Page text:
Apache Launches Open Source Software-Integration Project
Apache Synapse would compete with propretary middleware for sharing data between enterprise applications
The Apache Software Foundation on Monday launched an open-source project to develop application-integration middleware, a move that could lead to a viable alternative to vendor-supplied products used in service-oriented architectures.
Apache Synapse would provide many of the capabilities of an enterprise service bus. An ESB, which is available from many vendors, provides secure interoperability between business systems via extensible markup language, web services interfaces and standardized rules-based routing.
Synapse was launched through Apache by WSO2, a Sri Lankan startup funded by Covalent Technologies, a consulting and services company for Apache software, and other investors. The project also has support from vendors Blue Titan, Infravio, Iona Technologies and Sonic Software.
The project is targeting companies adopting service-oriented architectures, an evolution in distributed computing that looks to provide standards-based software integration that make it possible for managers to make changes to business processes without the need for IT specialists.
Among the functions of an ESB is to transform XML documents from one data format to another, so they can be shared between different applications. The software also ensures that data can be shared based on pre-established guidelines.
At first glance, Synapse's goals do not appear to offer an alternative to more sophisticated integration technology offered by key players in the market, including IBM, BEA Systems, Oracle, WebMethods and Tibco. However, that changes when the planned technology from Synapse is added to other open-source components, such as the Apache Agila, Apache Strut, Apache Axis and the Spring Framework and Hibernate, called SASH by open-source services provider SourceLabs, Ian Charlesworth, analyst for market researcher Ovum said.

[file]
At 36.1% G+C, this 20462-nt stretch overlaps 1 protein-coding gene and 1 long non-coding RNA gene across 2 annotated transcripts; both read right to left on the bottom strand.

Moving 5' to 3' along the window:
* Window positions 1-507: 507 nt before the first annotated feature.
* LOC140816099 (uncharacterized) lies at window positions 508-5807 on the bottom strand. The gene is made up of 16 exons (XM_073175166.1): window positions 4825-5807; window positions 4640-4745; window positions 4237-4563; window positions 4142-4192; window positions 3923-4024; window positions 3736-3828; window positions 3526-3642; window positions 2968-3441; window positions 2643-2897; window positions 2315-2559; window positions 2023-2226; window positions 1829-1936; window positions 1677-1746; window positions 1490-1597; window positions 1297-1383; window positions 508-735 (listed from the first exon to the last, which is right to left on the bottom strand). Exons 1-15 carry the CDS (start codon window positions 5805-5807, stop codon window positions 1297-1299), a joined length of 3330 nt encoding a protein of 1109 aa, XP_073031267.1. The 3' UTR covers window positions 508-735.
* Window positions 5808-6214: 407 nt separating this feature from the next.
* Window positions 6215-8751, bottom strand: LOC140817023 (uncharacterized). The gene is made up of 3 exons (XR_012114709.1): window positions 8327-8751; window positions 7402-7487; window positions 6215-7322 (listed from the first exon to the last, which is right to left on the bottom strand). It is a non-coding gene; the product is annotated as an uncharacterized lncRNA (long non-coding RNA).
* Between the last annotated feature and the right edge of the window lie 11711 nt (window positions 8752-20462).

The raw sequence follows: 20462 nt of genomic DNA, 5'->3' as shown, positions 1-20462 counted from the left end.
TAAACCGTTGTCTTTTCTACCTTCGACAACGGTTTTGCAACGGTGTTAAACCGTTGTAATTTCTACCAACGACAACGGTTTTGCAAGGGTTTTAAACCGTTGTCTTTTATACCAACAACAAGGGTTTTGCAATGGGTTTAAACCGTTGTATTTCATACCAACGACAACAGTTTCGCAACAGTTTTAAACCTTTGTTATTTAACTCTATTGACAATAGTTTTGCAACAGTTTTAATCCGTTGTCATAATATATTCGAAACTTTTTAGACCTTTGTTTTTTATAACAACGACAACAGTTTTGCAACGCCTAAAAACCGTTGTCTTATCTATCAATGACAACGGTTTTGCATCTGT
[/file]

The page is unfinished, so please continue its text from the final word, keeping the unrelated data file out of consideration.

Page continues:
"Opportunity for open source is to drive a wedge into the base layer of commercial integration stacks, offering the market a viable alternative without the frills, bells or whistles," Charlesworth said in a research note. "Apache Synapse is a classic example of this."
Use of open-source software in place of vendors' products, however, means an enterprise would more likely have to hire a services firm to help in stitching together the various components into a full integration system, Jason Bloomberg, analyst for researcher ZapThink LLC, said.
"It's similar to choosing whether to go to a car dealership and drive a car off the lot, or buy the parts and build it yourself," Bloomberg said. "Most people would prefer to buy it off the lot."
The upside to open-source alternatives, however, is more flexibility in customizing the software, since all the source code is available, experts say. Open-source software also doesn't carry any licensing costs, but maintenance and support over a long period of time could mitigate those savings.
Either way, projects like Synapse do pressure commercial vendors to offer customers better deals.
"It raises the bar for commercial products, because vendors have to offer value on top of what open-source solutions can give you," Bloomberg said.
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